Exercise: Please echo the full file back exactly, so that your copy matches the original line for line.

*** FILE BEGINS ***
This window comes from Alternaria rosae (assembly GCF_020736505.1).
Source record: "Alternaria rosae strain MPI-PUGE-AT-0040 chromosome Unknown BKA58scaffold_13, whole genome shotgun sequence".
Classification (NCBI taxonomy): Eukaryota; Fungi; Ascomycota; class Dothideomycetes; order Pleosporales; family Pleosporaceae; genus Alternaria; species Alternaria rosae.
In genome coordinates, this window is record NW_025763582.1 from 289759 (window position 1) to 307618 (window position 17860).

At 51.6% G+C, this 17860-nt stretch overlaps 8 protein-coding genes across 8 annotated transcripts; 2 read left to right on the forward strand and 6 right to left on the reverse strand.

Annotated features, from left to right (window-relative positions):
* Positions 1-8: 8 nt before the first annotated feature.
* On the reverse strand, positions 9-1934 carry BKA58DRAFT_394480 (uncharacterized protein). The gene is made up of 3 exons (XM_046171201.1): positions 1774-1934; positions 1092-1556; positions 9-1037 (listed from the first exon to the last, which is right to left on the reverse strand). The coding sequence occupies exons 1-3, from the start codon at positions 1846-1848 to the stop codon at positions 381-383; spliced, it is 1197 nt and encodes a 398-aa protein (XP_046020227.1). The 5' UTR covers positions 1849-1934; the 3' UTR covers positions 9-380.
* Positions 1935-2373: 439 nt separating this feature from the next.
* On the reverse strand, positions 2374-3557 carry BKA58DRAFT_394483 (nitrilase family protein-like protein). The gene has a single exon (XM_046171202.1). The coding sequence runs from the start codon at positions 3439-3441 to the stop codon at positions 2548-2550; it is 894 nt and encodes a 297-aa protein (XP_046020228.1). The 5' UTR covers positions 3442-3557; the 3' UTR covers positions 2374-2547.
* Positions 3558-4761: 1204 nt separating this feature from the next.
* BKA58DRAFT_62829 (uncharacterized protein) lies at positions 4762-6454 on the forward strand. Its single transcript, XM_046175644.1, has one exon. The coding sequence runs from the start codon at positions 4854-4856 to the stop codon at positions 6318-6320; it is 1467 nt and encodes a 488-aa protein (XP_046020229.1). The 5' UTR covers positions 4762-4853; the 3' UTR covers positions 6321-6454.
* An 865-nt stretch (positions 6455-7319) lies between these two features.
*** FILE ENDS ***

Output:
This window comes from Alternaria rosae (assembly GCF_020736505.1).
Source record: "Alternaria rosae strain MPI-PUGE-AT-0040 chromosome Unknown BKA58scaffold_13, whole genome shotgun sequence".
Classification (NCBI taxonomy): Eukaryota; Fungi; Ascomycota; class Dothideomycetes; order Pleosporales; family Pleosporaceae; genus Alternaria; species Alternaria rosae.
In genome coordinates, this window is record NW_025763582.1 from 289759 (window position 1) to 307618 (window position 17860).

At 51.6% G+C, this 17860-nt stretch overlaps 8 protein-coding genes across 8 annotated transcripts; 2 read left to right on the forward strand and 6 right to left on the reverse strand.

Annotated features, from left to right (window-relative positions):
* Positions 1-8: 8 nt before the first annotated feature.
* On the reverse strand, positions 9-1934 carry BKA58DRAFT_394480 (uncharacterized protein). The gene is made up of 3 exons (XM_046171201.1): positions 1774-1934; positions 1092-1556; positions 9-1037 (listed from the first exon to the last, which is right to left on the reverse strand). The coding sequence occupies exons 1-3, from the start codon at positions 1846-1848 to the stop codon at positions 381-383; spliced, it is 1197 nt and encodes a 398-aa protein (XP_046020227.1). The 5' UTR covers positions 1849-1934; the 3' UTR covers positions 9-380.
* Positions 1935-2373: 439 nt separating this feature from the next.
* On the reverse strand, positions 2374-3557 carry BKA58DRAFT_394483 (nitrilase family protein-like protein). The gene has a single exon (XM_046171202.1). The coding sequence runs from the start codon at positions 3439-3441 to the stop codon at positions 2548-2550; it is 894 nt and encodes a 297-aa protein (XP_046020228.1). The 5' UTR covers positions 3442-3557; the 3' UTR covers positions 2374-2547.
* Positions 3558-4761: 1204 nt separating this feature from the next.
* BKA58DRAFT_62829 (uncharacterized protein) lies at positions 4762-6454 on the forward strand. Its single transcript, XM_046175644.1, has one exon. The coding sequence runs from the start codon at positions 4854-4856 to the stop codon at positions 6318-6320; it is 1467 nt and encodes a 488-aa protein (XP_046020229.1). The 5' UTR covers positions 4762-4853; the 3' UTR covers positions 6321-6454.
* An 865-nt stretch (positions 6455-7319) lies between these two features.